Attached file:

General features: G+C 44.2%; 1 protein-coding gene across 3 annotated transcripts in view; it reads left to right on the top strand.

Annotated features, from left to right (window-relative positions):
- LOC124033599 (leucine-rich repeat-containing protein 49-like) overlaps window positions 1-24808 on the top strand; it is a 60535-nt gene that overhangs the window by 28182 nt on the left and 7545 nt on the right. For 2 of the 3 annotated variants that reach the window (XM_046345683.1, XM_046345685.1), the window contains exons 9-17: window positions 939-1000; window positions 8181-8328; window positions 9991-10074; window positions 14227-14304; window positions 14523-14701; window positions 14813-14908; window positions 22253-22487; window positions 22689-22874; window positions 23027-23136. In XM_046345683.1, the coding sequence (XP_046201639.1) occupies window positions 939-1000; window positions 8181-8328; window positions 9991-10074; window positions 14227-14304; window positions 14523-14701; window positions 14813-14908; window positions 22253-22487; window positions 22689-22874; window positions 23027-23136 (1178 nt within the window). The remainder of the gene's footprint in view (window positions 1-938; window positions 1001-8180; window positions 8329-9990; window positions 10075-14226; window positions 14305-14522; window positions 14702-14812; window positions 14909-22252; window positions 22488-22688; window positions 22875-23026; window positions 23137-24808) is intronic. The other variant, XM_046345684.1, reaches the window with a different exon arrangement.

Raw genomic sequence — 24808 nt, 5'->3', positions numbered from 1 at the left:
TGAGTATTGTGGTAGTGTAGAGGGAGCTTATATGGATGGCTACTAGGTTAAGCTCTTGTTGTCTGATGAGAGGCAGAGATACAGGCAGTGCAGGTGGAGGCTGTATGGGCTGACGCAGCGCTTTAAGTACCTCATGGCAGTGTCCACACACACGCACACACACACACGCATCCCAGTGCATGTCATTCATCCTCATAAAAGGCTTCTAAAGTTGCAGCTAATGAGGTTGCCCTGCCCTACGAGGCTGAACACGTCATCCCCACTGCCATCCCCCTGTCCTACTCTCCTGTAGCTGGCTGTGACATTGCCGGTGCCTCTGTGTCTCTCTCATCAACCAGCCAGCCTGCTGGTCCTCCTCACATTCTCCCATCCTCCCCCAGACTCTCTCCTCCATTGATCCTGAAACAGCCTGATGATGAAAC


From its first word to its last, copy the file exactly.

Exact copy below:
General features: G+C 44.2%; 1 protein-coding gene across 3 annotated transcripts in view; it reads left to right on the top strand.

Annotated features, from left to right (window-relative positions):
- LOC124033599 (leucine-rich repeat-containing protein 49-like) overlaps window positions 1-24808 on the top strand; it is a 60535-nt gene that overhangs the window by 28182 nt on the left and 7545 nt on the right. For 2 of the 3 annotated variants that reach the window (XM_046345683.1, XM_046345685.1), the window contains exons 9-17: window positions 939-1000; window positions 8181-8328; window positions 9991-10074; window positions 14227-14304; window positions 14523-14701; window positions 14813-14908; window positions 22253-22487; window positions 22689-22874; window positions 23027-23136. In XM_046345683.1, the coding sequence (XP_046201639.1) occupies window positions 939-1000; window positions 8181-8328; window positions 9991-10074; window positions 14227-14304; window positions 14523-14701; window positions 14813-14908; window positions 22253-22487; window positions 22689-22874; window positions 23027-23136 (1178 nt within the window). The remainder of the gene's footprint in view (window positions 1-938; window positions 1001-8180; window positions 8329-9990; window positions 10075-14226; window positions 14305-14522; window positions 14702-14812; window positions 14909-22252; window positions 22488-22688; window positions 22875-23026; window positions 23137-24808) is intronic. The other variant, XM_046345684.1, reaches the window with a different exon arrangement.

Raw genomic sequence — 24808 nt, 5'->3', positions numbered from 1 at the left:
TGAGTATTGTGGTAGTGTAGAGGGAGCTTATATGGATGGCTACTAGGTTAAGCTCTTGTTGTCTGATGAGAGGCAGAGATACAGGCAGTGCAGGTGGAGGCTGTATGGGCTGACGCAGCGCTTTAAGTACCTCATGGCAGTGTCCACACACACGCACACACACACACGCATCCCAGTGCATGTCATTCATCCTCATAAAAGGCTTCTAAAGTTGCAGCTAATGAGGTTGCCCTGCCCTACGAGGCTGAACACGTCATCCCCACTGCCATCCCCCTGTCCTACTCTCCTGTAGCTGGCTGTGACATTGCCGGTGCCTCTGTGTCTCTCTCATCAACCAGCCAGCCTGCTGGTCCTCCTCACATTCTCCCATCCTCCCCCAGACTCTCTCCTCCATTGATCCTGAAACAGCCTGATGATGAAAC